Soon thereafter, Retz learned that Abbey was planning to file litigation against him and decided to preemptively file a lawsuit against Abbey in state court. Abbey countersued Retz and his brother Ryan.*fn3 The state court appointed a receiver for TCLLC, effective September 3, 2003. The state court litigation was stayed when Retz filed a voluntary Chapter 7 bankruptcy petition on February 12, 2004.
Following the filing of his bankruptcy petition, Retz filed what purported to be the required financial Schedules and Statement of Financial Affairs ("SOFA"). Retz acknowledged at trial that the Schedules and SOFA he filed were incomplete, but explained that he intended to amend them at some point, when he obtained additional information about his debts and assets. He attended the first Meeting of Creditors mandated by 11 U.S.C. § 341 ("§ 341 Creditors' Meeting") on March 19, 2004, and answered questions posed by the Trustee and the attending creditors. The second § 341 Creditors' Meeting took place on July 8, 2004. Retz again attended and answered some questions posed by the Trustee and other creditors.
On March 8, 2005, the Trustee and Abbey filed an adversary proceeding in bankruptcy court seeking denial of Retz's discharge pursuant to various subsections of 11 U.S.C. §§ 523 and 727. The bankruptcy court held a five-day trial, April 10 and 11, and June 1, 4, and 5, 2007. Many witnesses testified, including Retz, Abbey, the Trustee, Ryan, David Schultz (the Retz family accountant), Matteson, and Retz's bankruptcy attorneys Bruce Measure and Harold Dye. At the time of trial, nearly three years after Retz filed his bankruptcy petition, Retz still had not filed amendments to either the Schedules or the SOFA.*fn4
In its written memorandum of decision the bankruptcy court found, "after observing [Retz's] demeanor while testifying under oath and cross examination, and examination of the transcripts of the state court hearing . . . that [Retz] is not a credible witness." The court then denied Retz's discharge on four independent grounds: (1) Retz "knowingly and fraudulently, in or in connection with the case[,] made a false oath or account" on his Schedules and SOFA by failing to disclose income, assets, and transfers in violation of § 727(a)(4)(A); (2) Retz sold a house allegedly belonging to TCLLC to his brother Ryan for $60,000 under market value within one year before filing for bankruptcy, with the intent to hinder, delay, or defraud a creditor in violation of § 727(a)(2)(A); (3) Retz participated in the transfer, after the date of the filing of the bankruptcy petition, of North Forty Resort Corp. ("NFRC") assets to North Forty Resort, LLC, which greatly reduced the value of the bankruptcy estate's 6% ownership of the Corporation, with the intent to hinder, delay, or defraud a creditor in violation of § 727(a)(2)(B); and (4) Retz "failed to explain satisfactorily . . . any loss of assets or deficiency of assets to meet [his] liabilities" in violation of § 727(a)(5).*fn5 The BAP affirmed on all four grounds. Retz timely appealed. We have jurisdiction pursuant to 28 U.S.C. § 158(d), and we affirm.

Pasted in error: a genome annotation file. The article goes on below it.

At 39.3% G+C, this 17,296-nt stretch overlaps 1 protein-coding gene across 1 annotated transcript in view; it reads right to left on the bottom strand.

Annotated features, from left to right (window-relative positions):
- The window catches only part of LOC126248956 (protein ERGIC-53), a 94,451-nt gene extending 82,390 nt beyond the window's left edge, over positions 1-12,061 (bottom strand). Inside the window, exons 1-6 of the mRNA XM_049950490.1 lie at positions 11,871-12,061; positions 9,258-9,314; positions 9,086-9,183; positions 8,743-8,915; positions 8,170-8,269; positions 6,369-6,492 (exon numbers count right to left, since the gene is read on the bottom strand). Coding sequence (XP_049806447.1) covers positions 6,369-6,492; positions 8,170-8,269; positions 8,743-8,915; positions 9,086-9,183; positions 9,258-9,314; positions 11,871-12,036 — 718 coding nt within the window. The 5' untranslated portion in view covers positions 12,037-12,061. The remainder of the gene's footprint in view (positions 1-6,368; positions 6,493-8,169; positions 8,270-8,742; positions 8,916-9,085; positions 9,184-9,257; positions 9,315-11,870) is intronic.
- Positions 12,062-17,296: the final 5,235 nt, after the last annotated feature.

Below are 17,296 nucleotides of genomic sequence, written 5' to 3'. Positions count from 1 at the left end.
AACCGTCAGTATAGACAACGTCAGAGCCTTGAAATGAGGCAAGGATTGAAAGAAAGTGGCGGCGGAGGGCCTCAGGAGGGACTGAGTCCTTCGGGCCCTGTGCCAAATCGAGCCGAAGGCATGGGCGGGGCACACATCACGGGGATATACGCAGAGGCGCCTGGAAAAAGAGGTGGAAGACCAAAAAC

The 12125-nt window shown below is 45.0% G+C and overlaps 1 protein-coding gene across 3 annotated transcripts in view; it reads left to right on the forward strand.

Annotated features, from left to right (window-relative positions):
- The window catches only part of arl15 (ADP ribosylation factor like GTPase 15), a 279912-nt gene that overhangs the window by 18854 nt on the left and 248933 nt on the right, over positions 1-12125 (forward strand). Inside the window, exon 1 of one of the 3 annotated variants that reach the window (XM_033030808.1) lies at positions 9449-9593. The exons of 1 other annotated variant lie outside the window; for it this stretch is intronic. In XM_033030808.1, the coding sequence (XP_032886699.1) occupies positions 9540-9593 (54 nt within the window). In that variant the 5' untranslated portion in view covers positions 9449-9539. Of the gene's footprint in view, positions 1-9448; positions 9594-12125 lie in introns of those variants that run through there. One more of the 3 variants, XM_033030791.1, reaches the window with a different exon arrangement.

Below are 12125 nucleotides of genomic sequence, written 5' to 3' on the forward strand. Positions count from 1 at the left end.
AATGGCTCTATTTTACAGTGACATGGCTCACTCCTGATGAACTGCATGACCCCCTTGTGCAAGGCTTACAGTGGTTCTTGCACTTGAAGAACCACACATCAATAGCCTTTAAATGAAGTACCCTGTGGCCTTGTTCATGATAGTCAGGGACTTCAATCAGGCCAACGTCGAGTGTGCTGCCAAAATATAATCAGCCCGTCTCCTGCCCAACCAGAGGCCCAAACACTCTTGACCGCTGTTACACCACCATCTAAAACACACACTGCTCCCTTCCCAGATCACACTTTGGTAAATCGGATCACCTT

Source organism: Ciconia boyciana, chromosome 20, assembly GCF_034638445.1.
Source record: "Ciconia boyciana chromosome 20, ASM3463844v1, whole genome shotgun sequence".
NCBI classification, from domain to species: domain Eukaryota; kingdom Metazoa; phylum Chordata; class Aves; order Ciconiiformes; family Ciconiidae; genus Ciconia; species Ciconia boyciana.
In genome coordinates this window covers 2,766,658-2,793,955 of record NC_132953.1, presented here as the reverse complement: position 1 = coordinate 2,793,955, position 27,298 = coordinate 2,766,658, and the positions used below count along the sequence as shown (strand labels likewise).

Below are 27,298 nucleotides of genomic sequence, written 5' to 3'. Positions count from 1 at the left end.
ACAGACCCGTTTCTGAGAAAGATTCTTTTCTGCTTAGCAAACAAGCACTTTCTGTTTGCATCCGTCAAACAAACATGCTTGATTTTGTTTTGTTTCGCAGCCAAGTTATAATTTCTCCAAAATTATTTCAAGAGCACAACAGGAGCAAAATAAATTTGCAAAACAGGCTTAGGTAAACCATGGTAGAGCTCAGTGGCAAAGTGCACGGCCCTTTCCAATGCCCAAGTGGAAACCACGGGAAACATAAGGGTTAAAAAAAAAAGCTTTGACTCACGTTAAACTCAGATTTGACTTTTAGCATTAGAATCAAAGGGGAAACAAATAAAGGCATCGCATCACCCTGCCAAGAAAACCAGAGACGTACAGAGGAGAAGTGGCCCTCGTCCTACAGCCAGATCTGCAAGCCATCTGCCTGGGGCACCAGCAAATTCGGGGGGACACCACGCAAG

We review decisions of the BAP de novo and apply the standard of review applied by the BAP to the bankruptcy court's decision. Boyajian v. New Falls Corp. (In re Boyajian), 564 F.3d 1088, 1090 (9th Cir. 2009). The BAP reviewed the bankruptcy court decision in this case using the following standards:
(1) the [bankruptcy] court's determinations of the historical facts are reviewed for clear error; (2) the selection of the applicable legal rules under § 727 is reviewed de novo; and (3) the application of the facts to those rules requiring the exercise of judgments about values animating the rules is reviewed de novo.
Searles v. Riley (In re Searles), 317 B.R. 368, 373 (B.A.P. 9th Cir. 2004) (relying upon Murray v. Bammer (In re Bammer), 131 F.3d 788, 791-92 (9th Cir. 1997) (en banc)). A court's factual determination is clearly erroneous if it is illogical, implausible, or without support in the record. United States v. Hinkson, 585 F.3d 1247, 1261-62 & n.21 (9th Cir. 2009) (en banc) (quoting Anderson v. City of Bessemer City, 470 U.S. 564, 577 (1985)) (explaining that the clearly erroneous standard of review is an element of the clarified abuse of discretion standard).
Those objecting to discharge "bear[ ] the burden of proving by a preponderance of the evidence that [the debtor's] discharge should be denied." Khalil v. Developers Sur. & Indem. Co. (In re Khalil), 379 B.R. 163, 172 (B.A.P. 9th Cir. 2007), aff'd, 578 F.3d 1167, 1168 (9th Cir. 2009) (expressly adopting the BAP's statement of applicable law). "In keeping with the 'fresh start' purposes behind the Bankruptcy Code, courts should construe § 727 liberally in favor of debtors and strictly against parties objecting to discharge." Bernard v. Sheaffer (In re Bernard), 96 F.3d 1279, 1281 (9th Cir. 1996). This does not alter the burden on the objector, but rather means that "actual, rather than constructive, intent is required" on the part of the debtor. In re Khalil, 379 B.R. at 172. When factual findings are based on determinations regarding the credibility of witnesses, we give great deference to the bankruptcy court's findings, because the bankruptcy court, as the trier of fact, had the opportunity to note "variations in demeanor and tone of voice that bear so heavily on the listener's understanding of and belief in what is said." Anderson, 470 U.S. at 575.